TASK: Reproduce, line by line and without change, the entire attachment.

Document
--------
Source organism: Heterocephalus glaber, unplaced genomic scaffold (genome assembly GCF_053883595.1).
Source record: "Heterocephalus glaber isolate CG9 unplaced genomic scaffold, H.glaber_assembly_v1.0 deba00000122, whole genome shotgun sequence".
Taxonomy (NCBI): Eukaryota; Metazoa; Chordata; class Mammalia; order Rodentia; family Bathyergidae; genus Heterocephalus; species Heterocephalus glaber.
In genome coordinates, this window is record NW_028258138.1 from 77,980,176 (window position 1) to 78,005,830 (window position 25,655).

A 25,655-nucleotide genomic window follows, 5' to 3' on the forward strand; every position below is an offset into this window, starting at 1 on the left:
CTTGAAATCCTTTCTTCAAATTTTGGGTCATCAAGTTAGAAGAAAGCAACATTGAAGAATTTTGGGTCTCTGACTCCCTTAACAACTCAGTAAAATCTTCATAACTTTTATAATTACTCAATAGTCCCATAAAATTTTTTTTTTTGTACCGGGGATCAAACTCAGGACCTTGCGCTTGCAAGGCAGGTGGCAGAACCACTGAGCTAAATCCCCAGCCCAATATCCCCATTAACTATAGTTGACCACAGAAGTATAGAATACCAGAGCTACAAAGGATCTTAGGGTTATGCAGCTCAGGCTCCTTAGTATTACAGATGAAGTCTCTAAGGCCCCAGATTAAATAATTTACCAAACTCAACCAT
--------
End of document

Source organism: Heterocephalus glaber, unplaced genomic scaffold (genome assembly GCF_053883595.1).
Source record: "Heterocephalus glaber isolate CG9 unplaced genomic scaffold, H.glaber_assembly_v1.0 deba00000122, whole genome shotgun sequence".
Taxonomy (NCBI): Eukaryota; Metazoa; Chordata; class Mammalia; order Rodentia; family Bathyergidae; genus Heterocephalus; species Heterocephalus glaber.
In genome coordinates, this window is record NW_028258138.1 from 77,980,176 (window position 1) to 78,005,830 (window position 25,655).

A 25,655-nucleotide genomic window follows, 5' to 3' on the forward strand; every position below is an offset into this window, starting at 1 on the left:
CTTGAAATCCTTTCTTCAAATTTTGGGTCATCAAGTTAGAAGAAAGCAACATTGAAGAATTTTGGGTCTCTGACTCCCTTAACAACTCAGTAAAATCTTCATAACTTTTATAATTACTCAATAGTCCCATAAAATTTTTTTTTTTGTACCGGGGATCAAACTCAGGACCTTGCGCTTGCAAGGCAGGTGGCAGAACCACTGAGCTAAATCCCCAGCCCAATATCCCCATTAACTATAGTTGACCACAGAAGTATAGAATACCAGAGCTACAAAGGATCTTAGGGTTATGCAGCTCAGGCTCCTTAGTATTACAGATGAAGTCTCTAAGGCCCCAGATTAAATAATTTACCAAACTCAACCAT